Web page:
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July 24, 2018

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C A Conrad Somatic Poetry Rituals, notes towards an imitation

February 24, 2019

 

 

 

I feel that I've about come to the end of The Complaint and NZTOTSN, now I'm considering where to go with my imitations project next. I've lately been considering 'imitating' another poet who I admire, C A Conrad. Here are the notes I wrote for myself, figuring out why I might do this and how I might feasibly do it:

 

  • I’ve spent almost 2 years in a giant, non-stop depression. I’ve been depressed all my life but not like this. This has been absolutely end of the line and it has caused me to throw away everything I love. Because of the nature of this depression, it won’t end until my current circumstances end, and because of the enormous unlikelihood of that (housing crises, de-funding of the arts, abysmal job market, even worse academic job market), this unbearable depression is indefinite and most likely will not be healed.

 

  • CA Conrad has been in the back of my mind since this started. Conrad was one of the first people I wanted to reach out to and didn’t, and still haven’t. I feel spiritually bankrupt and powerless, only made worse by the reliable gas-lighting and victim-blaming I experience from all those around me who (good intentions not withstanding) relentlessly tout an intellectually numb form of positivity.

 

  • Conrad’s somatic poetry rituals put pay to the idea I have long toyed with, that poetry is a form of witchcraft. With Conrad the poem is one element among many in a magical relationship with the world that one engineers, performs and embodies. The rituals deliberately place the body where it is, in relation to the seething of life and not-life and symbols. I think they are to claim a place, not to produce an artifact for the art market.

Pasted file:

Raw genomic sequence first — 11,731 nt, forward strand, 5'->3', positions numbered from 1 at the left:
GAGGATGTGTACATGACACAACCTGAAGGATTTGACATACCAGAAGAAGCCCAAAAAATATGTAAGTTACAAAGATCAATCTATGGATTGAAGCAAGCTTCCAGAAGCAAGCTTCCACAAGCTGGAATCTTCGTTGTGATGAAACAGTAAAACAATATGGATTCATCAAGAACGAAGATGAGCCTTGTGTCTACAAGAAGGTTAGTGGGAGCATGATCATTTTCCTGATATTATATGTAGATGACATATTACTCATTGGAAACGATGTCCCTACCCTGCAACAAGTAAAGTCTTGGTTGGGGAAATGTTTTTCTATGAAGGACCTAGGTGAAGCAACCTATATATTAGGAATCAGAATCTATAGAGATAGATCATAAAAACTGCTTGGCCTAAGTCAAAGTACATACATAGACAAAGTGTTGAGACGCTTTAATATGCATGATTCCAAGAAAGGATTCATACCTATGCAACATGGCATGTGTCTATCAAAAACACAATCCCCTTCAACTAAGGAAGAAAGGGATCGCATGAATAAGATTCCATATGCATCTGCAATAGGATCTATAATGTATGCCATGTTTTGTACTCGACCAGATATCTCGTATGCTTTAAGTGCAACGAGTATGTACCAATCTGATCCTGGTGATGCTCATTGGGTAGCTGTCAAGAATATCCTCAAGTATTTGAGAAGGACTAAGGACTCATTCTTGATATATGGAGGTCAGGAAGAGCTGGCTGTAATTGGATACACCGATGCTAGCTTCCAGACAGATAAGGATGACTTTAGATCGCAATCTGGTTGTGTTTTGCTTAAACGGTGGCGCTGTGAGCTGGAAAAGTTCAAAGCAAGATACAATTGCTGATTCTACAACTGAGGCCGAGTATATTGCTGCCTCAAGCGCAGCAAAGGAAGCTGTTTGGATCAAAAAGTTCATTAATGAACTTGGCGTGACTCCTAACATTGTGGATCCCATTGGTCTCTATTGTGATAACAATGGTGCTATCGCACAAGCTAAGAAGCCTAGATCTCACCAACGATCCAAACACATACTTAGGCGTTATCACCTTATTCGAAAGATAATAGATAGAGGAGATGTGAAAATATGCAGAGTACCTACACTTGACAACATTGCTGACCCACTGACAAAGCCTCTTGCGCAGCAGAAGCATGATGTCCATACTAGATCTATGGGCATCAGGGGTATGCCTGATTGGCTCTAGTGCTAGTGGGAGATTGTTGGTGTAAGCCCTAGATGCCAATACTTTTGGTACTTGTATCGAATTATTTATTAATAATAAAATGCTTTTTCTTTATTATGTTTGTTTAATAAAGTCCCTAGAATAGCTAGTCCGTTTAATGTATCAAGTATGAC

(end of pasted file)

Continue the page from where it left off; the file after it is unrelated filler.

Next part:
• I see Conrad’s rituals as action against the bourgeois absorption of poetry into the category of useless but harmless aesthetic objects. There is little aesthetic about the rituals in that sense. But they also resist the Marxist dream narrative of return to an Edenically pure, unalienated labour. I like this, it looks like existing, which I currently don’t do, and probably never have.

 

  • I don’t perceive the rituals as a ‘cure’, I’ve seen enough of the hippy-capitalist wellness industry to know that ‘healing’ in this sense is a non-existent fetishized commodity, while the state of ‘well’ is vague, unrecognisable and unattainable enough that it can be used to sell anyone anything, usually themselves. I don’t think the rituals will make me ‘happy’ in this commodified sense, my goal in life is not to be happy. Instead I hope that they would change my relationship with the world, however briefly. I think that instead of feeling like I am pretending to exist, I might for a time actually exist, and in all the dignity of my sadness. It is on this basis that I can permit the thought that my sadness might temporarily end. This is a radical thought for me.

 

  • I come back to CA Conrad on and off, one of the times I came back, near the start of my depression, I read on their blog how, historically, the slur ‘faggot’ is related to the persecution of witches. Conrad explains that a ‘faggot’ is a bundle of tinder ignited in order to get a fire going, and this is the purpose that homosexual men served in the burning of witches. We burn together. I feel sisterhood with Conrad, even though we’ve never spoken as such.